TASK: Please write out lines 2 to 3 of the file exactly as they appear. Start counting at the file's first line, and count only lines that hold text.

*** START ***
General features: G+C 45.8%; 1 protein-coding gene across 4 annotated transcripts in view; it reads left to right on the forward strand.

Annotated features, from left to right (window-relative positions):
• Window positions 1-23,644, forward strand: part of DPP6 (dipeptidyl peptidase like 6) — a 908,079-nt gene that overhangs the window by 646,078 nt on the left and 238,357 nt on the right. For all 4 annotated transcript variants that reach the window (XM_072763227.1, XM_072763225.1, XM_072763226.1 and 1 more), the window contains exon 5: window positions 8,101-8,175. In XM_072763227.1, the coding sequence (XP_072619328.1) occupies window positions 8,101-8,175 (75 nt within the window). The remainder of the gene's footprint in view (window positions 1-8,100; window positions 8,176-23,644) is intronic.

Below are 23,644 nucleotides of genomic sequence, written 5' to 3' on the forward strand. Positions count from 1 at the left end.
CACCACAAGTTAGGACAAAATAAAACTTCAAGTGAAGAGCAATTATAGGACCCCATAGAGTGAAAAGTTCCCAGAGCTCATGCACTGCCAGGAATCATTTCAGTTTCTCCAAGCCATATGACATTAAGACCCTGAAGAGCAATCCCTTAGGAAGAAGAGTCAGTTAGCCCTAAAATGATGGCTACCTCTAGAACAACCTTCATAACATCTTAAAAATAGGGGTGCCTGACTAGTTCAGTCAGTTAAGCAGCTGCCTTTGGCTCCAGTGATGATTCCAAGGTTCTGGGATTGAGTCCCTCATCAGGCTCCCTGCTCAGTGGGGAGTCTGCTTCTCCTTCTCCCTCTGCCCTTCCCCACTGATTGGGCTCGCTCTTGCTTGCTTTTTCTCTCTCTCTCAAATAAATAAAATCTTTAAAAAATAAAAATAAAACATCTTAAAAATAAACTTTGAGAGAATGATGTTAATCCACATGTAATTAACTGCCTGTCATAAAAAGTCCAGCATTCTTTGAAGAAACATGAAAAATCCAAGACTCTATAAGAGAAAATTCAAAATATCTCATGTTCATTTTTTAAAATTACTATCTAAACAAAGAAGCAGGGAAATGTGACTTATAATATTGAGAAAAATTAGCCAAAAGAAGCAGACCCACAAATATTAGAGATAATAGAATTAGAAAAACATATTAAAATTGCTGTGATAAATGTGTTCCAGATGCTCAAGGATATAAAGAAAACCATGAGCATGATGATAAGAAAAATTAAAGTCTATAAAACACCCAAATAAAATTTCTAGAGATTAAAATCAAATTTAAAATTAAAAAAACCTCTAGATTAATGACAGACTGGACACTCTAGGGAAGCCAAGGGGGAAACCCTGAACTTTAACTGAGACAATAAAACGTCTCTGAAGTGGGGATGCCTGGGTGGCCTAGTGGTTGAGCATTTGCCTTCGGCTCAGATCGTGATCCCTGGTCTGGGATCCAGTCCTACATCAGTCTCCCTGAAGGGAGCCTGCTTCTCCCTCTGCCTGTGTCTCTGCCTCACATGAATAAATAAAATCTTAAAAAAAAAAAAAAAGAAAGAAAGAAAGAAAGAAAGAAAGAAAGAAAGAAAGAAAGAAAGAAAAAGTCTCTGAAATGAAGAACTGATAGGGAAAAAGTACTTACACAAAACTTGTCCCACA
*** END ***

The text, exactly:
Annotated features, from left to right (window-relative positions):
• Window positions 1-23,644, forward strand: part of DPP6 (dipeptidyl peptidase like 6) — a 908,079-nt gene that overhangs the window by 646,078 nt on the left and 238,357 nt on the right. For all 4 annotated transcript variants that reach the window (XM_072763227.1, XM_072763225.1, XM_072763226.1 and 1 more), the window contains exon 5: window positions 8,101-8,175. In XM_072763227.1, the coding sequence (XP_072619328.1) occupies window positions 8,101-8,175 (75 nt within the window). The remainder of the gene's footprint in view (window positions 1-8,100; window positions 8,176-23,644) is intronic.